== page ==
If it were possible to do a gene scan for talent, the one that produces good country and western musicians would probably be colored blue, fit like a second skin, and be worn through at the knees.
And, judging from her demo tape, someone like Marge Calhoun of Alexandria, Va., probably has an entire wardrobe hidden in her chromosomes, thanks to her father, who raised her on country music, and an ancestor whoonce rode for the Pony Express.
Based on that, it was probably inevitable that she would one day have her own band, Marge Calhoun and the New Heartaches. Over the last five years, her band has become popular in the Washington area.
But now, the band has a chance to find a new audience tomorrow night at 7 with its county debut at Quiet Waters Park near Annapolis. It's the next-to-last presentation of the 1991 Starlight Summer Concert Series.
The band has performed all over the region at county fairs and outdoor concerts, sharing the stage with some of the top names in country music, including Buck Owens, Roger Miller, Roy Clark and VernGosdin.
"I just love it in Annapolis, it's one of my favorite places to go and spend a Sunday afternoon," she said. "It's so beautifulhere, working by the bay in an outdoor concert. And the people are always really nice."
The 5-year-old band takes its name from a Ricky Skagg song, "New Heartache." Its current lineup, which has been together for the past two months, includes Barry Sless as musical director, lead guitar and steel guitar player; Mike McBride on bass and vocals; Dave Jacobson on lead guitar and vocals; drummer Charlie Crane;and Calhoun on acoustic guitar.
The band performs what Calhoun calls "new traditional" country music. She defines this as "pretty much classic country with a rockabilly twist. It's hillbilly rock -- or newcountry."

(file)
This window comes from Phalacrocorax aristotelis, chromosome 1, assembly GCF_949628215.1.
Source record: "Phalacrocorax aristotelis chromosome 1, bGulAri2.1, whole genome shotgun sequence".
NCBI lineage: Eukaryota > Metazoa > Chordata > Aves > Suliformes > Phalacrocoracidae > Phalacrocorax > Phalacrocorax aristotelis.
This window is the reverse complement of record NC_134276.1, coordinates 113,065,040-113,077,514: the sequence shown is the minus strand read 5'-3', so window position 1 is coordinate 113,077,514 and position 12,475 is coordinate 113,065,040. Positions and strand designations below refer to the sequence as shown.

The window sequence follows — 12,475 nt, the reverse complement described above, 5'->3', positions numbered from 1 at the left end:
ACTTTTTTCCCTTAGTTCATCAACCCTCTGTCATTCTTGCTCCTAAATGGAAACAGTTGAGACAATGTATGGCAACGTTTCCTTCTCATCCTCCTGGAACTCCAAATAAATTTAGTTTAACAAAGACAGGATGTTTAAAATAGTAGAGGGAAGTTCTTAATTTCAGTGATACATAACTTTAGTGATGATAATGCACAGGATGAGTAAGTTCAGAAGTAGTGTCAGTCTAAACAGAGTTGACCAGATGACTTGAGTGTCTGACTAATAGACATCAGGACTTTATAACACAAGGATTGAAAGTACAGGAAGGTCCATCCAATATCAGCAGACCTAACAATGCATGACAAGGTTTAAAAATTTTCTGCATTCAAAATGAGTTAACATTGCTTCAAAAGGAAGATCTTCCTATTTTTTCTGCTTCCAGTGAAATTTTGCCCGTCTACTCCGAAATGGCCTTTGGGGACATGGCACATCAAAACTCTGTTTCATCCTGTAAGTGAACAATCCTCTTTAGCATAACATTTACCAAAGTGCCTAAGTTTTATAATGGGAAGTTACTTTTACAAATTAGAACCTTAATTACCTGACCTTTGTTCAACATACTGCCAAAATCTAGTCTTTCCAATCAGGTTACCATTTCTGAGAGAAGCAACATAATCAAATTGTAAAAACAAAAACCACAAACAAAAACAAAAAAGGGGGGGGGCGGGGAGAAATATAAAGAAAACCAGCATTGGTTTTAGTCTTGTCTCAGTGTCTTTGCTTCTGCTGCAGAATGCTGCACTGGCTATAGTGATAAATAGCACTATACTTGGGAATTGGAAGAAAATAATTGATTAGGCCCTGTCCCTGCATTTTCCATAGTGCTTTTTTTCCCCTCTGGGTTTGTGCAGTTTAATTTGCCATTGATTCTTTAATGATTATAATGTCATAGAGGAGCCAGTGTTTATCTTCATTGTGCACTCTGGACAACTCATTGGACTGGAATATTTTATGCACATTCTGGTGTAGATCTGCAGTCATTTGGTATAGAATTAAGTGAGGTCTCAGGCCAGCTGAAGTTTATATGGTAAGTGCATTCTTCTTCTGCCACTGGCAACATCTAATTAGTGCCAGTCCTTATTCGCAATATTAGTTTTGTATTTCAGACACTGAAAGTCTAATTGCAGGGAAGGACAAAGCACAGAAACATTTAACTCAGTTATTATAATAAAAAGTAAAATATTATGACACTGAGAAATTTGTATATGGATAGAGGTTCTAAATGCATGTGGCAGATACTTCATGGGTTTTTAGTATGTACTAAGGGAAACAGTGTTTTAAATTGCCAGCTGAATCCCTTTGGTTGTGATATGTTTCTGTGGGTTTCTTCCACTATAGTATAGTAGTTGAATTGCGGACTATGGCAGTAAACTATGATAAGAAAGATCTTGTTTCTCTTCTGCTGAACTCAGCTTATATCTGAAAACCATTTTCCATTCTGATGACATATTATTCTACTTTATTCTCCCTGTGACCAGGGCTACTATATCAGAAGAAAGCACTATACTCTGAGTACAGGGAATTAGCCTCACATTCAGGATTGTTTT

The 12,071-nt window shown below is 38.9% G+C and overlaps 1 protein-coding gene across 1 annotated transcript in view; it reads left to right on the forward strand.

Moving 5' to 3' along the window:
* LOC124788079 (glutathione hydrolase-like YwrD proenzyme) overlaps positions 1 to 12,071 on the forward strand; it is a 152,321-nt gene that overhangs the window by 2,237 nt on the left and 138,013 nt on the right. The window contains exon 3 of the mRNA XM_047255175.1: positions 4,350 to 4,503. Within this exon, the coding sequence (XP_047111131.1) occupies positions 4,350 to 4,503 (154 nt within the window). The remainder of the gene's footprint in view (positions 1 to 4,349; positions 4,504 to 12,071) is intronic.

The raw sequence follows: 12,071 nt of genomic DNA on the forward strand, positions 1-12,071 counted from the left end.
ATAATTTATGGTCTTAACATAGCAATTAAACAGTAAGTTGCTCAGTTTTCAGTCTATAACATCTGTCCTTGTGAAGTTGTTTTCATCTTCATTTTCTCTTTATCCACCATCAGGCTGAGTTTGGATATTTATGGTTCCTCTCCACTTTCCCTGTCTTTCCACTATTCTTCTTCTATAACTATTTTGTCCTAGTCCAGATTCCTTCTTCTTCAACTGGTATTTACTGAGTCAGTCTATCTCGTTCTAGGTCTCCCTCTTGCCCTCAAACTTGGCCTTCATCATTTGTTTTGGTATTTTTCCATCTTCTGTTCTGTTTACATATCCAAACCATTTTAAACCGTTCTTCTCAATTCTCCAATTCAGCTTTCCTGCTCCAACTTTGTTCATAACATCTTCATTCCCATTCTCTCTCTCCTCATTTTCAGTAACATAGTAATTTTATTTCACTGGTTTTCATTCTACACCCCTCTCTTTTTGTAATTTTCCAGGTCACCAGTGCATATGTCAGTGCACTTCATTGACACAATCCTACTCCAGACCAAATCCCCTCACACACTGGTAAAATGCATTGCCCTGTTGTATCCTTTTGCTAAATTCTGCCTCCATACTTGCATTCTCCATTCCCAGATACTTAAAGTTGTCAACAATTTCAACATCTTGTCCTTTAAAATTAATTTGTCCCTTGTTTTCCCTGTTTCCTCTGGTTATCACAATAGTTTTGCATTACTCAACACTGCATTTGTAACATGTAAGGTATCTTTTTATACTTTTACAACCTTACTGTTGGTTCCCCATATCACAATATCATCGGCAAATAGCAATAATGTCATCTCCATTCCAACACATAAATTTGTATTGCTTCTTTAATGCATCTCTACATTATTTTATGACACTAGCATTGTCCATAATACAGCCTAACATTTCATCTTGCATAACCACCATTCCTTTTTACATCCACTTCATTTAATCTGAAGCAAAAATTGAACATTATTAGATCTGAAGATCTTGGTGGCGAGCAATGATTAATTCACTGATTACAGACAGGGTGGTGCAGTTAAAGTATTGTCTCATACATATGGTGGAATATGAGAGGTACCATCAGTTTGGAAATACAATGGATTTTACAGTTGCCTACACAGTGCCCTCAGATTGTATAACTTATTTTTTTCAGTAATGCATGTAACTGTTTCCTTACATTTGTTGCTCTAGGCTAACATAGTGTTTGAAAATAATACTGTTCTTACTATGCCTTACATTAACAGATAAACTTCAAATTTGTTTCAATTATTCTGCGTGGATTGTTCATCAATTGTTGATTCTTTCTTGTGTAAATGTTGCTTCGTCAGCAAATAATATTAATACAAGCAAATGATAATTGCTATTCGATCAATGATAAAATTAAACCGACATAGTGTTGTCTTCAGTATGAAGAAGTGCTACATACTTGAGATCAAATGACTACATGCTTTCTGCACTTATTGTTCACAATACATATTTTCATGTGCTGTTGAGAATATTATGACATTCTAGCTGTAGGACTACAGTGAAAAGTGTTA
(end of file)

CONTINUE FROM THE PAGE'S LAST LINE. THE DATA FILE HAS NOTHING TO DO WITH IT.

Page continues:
Her professional career started in 1985, as half of a duo known as the Virginia Reel. From there, she moved fairly quickly to an all-female country band called Dazzle.
This association lasted about three months before she hooked up with the New Heartaches, "and then I just got going with the band. Music is such a transitory thing, but this group has been just wonderful."
Originally from Boston, Mass., Calhoun has her roots in country.
"My ancestors are from Texas," she said. "I've got a great-grandfather who was a cowboy. He drove cattle and ran mail for the U.S. government -- he rode for the Pony Express, too."
New England entered the picture, Calhoun said, due to an apparent misunderstanding concerning the way her grandfather was dealing a card game in California.
"So he fled to the East, where he learned to read and write in New York, and eventually became a lawyer in Boston, where he met my grandmother," Calhoun said.
Calhoun was an Army brat who lived all over the world. She grew up on a steady diet of her father's country and western music collection. "He's very proud of my being a country singer," Calhoun added.
She started writing country and western songs at the age of 15.
"Itpretty much happened naturally. When I put the songs to music, they just evolved that way, especially after I started to learn about my family tree. I guess you could say I inherited this thing, in a way."